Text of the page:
Carbon offsetting is greenwashing

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Air travel is one of the most significant contributors to CO2 emissions.  Over the last few years, mainstream media and the PR departments of travel companies have been pushing the benefits of offsetting.  Sounds like a great idea. Travel guilt free anywhere in the world as much as you like, as long as you offset it. The conversation often goes something like this.


Tony:

Tokyo here I come! First flight of the year for me, last year I did over 41 with a total of 7.5 days in the air, 3.1 times around the world. (quite proud of himself)

Jane:

That equals a CO2 emission of 14t. I hope you compensated some of it. (concerned)

Tony:

Yep, we’re part of a carbon offset scheme which covered the vast majority of it.  I care about the environment, Jane. (very proud of his contribution to the environment)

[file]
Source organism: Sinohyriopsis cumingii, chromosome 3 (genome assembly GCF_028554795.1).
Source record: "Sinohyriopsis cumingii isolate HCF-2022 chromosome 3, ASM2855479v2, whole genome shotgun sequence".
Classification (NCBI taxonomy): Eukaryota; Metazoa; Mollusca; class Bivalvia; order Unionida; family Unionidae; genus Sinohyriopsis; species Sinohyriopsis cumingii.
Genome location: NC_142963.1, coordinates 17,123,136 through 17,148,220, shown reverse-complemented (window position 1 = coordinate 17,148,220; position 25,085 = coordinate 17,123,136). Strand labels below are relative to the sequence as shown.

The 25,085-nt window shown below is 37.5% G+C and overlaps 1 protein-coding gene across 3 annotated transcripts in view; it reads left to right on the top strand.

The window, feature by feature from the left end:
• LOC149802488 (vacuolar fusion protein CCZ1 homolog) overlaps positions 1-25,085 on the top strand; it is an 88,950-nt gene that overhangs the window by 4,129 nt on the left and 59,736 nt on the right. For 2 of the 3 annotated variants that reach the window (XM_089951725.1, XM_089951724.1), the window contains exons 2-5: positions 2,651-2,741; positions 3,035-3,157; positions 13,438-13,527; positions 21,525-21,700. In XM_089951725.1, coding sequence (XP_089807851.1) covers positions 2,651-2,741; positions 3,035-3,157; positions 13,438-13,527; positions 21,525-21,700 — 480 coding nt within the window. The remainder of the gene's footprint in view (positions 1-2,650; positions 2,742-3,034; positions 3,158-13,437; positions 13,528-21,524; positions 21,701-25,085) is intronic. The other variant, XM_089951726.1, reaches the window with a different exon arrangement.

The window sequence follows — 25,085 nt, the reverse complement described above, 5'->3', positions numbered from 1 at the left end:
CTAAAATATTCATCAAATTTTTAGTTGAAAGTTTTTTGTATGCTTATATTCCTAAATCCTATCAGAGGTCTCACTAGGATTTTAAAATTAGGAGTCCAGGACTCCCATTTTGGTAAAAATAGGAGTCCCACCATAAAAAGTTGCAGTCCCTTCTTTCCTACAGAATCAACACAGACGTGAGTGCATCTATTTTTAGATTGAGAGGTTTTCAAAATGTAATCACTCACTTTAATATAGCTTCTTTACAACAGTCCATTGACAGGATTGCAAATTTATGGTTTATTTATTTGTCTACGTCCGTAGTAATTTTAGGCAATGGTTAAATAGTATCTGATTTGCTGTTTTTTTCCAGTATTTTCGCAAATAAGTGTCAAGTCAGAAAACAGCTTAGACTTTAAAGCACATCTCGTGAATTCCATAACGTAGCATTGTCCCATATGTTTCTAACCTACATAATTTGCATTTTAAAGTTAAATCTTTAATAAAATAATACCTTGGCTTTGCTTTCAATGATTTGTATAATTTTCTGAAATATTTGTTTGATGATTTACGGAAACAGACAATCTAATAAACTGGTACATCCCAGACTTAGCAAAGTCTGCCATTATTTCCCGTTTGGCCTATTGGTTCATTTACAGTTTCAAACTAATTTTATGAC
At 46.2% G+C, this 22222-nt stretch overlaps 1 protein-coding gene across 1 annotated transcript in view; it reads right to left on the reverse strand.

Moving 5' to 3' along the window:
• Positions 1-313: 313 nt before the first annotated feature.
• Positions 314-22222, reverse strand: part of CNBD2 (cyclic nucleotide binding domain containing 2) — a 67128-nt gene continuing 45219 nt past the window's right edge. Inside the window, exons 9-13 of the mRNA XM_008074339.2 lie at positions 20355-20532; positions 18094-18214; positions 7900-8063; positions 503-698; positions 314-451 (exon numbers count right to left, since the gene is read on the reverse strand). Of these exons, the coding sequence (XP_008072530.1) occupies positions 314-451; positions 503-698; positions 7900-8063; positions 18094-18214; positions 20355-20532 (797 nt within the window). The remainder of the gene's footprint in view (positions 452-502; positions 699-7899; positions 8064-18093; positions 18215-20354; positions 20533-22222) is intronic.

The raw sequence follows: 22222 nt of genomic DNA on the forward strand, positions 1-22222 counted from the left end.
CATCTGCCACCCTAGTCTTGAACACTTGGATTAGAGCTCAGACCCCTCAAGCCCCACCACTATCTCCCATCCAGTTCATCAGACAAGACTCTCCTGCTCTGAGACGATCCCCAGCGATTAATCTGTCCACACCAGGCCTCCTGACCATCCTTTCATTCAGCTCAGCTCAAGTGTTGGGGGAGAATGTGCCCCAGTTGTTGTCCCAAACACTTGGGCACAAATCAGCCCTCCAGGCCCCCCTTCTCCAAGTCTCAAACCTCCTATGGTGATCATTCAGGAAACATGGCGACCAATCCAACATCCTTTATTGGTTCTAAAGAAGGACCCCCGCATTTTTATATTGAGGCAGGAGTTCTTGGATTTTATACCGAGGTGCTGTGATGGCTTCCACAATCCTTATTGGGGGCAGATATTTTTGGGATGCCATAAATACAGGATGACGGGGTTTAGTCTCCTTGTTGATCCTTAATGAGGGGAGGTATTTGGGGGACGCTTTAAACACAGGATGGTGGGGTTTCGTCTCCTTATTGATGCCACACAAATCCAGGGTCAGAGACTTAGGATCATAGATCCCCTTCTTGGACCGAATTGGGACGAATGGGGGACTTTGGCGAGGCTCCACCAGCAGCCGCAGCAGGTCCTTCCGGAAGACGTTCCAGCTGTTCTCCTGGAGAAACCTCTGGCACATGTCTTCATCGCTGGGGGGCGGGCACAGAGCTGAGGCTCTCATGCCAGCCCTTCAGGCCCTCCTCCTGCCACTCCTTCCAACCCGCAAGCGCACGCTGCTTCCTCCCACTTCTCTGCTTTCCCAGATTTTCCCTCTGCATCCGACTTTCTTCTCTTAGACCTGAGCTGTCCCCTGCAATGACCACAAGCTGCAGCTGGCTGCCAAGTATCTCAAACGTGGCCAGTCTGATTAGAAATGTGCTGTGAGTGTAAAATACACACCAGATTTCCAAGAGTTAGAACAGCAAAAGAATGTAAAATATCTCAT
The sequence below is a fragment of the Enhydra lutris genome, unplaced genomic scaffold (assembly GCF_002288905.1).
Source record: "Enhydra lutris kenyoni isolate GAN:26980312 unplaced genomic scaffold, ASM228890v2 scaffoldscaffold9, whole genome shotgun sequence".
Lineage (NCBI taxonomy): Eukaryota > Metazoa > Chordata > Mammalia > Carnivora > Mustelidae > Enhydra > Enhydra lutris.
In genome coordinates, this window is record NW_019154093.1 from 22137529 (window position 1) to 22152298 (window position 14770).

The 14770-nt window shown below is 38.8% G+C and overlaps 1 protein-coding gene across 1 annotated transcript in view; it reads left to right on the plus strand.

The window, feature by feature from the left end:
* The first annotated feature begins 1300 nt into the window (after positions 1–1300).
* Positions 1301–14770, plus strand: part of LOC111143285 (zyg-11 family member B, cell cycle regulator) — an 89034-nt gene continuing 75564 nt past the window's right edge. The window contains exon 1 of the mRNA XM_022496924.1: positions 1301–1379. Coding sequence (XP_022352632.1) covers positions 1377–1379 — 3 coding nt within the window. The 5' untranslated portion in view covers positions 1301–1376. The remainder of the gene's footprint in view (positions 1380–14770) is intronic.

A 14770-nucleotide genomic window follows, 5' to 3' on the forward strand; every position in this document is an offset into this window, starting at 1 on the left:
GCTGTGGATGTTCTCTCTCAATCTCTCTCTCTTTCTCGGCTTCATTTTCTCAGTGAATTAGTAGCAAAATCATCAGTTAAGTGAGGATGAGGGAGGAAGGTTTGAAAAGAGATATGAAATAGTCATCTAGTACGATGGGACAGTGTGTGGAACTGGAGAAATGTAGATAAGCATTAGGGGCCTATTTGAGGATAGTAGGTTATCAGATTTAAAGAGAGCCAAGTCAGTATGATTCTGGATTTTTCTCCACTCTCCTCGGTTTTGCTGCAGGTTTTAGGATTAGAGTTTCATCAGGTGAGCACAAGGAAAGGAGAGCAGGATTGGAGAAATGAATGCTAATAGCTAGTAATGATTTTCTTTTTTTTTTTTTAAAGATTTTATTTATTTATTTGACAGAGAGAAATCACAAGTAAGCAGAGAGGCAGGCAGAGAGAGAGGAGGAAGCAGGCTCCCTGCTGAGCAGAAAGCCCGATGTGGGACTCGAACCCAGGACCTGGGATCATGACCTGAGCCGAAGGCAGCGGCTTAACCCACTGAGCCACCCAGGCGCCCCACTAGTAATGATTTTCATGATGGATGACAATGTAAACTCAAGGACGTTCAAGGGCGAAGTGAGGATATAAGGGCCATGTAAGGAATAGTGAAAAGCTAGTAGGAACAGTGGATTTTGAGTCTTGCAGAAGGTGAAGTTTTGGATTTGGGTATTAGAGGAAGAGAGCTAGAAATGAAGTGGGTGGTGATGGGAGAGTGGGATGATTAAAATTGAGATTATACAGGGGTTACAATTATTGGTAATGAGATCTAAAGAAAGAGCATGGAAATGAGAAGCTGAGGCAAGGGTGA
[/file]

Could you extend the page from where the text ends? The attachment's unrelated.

The business traveler goes on their way even quite proud of themselves for doing their bit to combat climate change.  In reality, carbon offsets are only a license to pollute and are not a solution to the problem. In fact, it’s like eating 2 cheeseburgers and fries for lunch and to compensate for your poor lunch choice, planting some vegetables in your garden.  It’s madness.

Carbon offsets are a greenwashing mechanism that enables individuals to buy themselves green credentials without actually changing their consumption habits, and nations to avoid the more difficult structural and regulatory change necessary to prevent further global warming.
— Sharon Beder

Flying is bad for the planet, flying less is the only real way to reduce carbon emissions.  However, you’ll never see Virgin encouraging you to fly less.

What do you think of carbon offsetting?